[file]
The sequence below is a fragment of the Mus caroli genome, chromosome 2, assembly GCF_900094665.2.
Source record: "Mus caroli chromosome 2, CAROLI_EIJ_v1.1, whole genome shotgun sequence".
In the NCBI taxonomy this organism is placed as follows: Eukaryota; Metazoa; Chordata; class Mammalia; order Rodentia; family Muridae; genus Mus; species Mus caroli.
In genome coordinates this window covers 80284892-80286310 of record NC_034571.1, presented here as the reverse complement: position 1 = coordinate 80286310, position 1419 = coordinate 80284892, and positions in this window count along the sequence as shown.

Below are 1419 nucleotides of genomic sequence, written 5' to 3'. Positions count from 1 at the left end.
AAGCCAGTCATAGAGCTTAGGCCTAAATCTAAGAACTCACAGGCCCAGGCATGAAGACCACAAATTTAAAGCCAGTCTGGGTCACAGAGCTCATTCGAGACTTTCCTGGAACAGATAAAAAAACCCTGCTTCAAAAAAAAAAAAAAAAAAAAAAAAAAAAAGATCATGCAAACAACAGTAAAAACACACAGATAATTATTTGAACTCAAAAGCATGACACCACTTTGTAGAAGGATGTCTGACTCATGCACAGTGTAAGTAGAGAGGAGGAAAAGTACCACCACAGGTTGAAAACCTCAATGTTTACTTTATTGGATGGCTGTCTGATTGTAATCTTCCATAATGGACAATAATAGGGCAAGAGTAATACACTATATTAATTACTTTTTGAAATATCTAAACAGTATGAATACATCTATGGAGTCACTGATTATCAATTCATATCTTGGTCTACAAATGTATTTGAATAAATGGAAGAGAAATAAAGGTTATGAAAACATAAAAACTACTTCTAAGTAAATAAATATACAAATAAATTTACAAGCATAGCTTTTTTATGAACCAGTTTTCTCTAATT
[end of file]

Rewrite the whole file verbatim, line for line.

The sequence below is a fragment of the Mus caroli genome, chromosome 2, assembly GCF_900094665.2.
Source record: "Mus caroli chromosome 2, CAROLI_EIJ_v1.1, whole genome shotgun sequence".
In the NCBI taxonomy this organism is placed as follows: Eukaryota; Metazoa; Chordata; class Mammalia; order Rodentia; family Muridae; genus Mus; species Mus caroli.
In genome coordinates this window covers 80284892-80286310 of record NC_034571.1, presented here as the reverse complement: position 1 = coordinate 80286310, position 1419 = coordinate 80284892, and positions in this window count along the sequence as shown.

Below are 1419 nucleotides of genomic sequence, written 5' to 3'. Positions count from 1 at the left end.
AAGCCAGTCATAGAGCTTAGGCCTAAATCTAAGAACTCACAGGCCCAGGCATGAAGACCACAAATTTAAAGCCAGTCTGGGTCACAGAGCTCATTCGAGACTTTCCTGGAACAGATAAAAAAACCCTGCTTCAAAAAAAAAAAAAAAAAAAAAAAAAAAAAGATCATGCAAACAACAGTAAAAACACACAGATAATTATTTGAACTCAAAAGCATGACACCACTTTGTAGAAGGATGTCTGACTCATGCACAGTGTAAGTAGAGAGGAGGAAAAGTACCACCACAGGTTGAAAACCTCAATGTTTACTTTATTGGATGGCTGTCTGATTGTAATCTTCCATAATGGACAATAATAGGGCAAGAGTAATACACTATATTAATTACTTTTTGAAATATCTAAACAGTATGAATACATCTATGGAGTCACTGATTATCAATTCATATCTTGGTCTACAAATGTATTTGAATAAATGGAAGAGAAATAAAGGTTATGAAAACATAAAAACTACTTCTAAGTAAATAAATATACAAATAAATTTACAAGCATAGCTTTTTTATGAACCAGTTTTCTCTAATT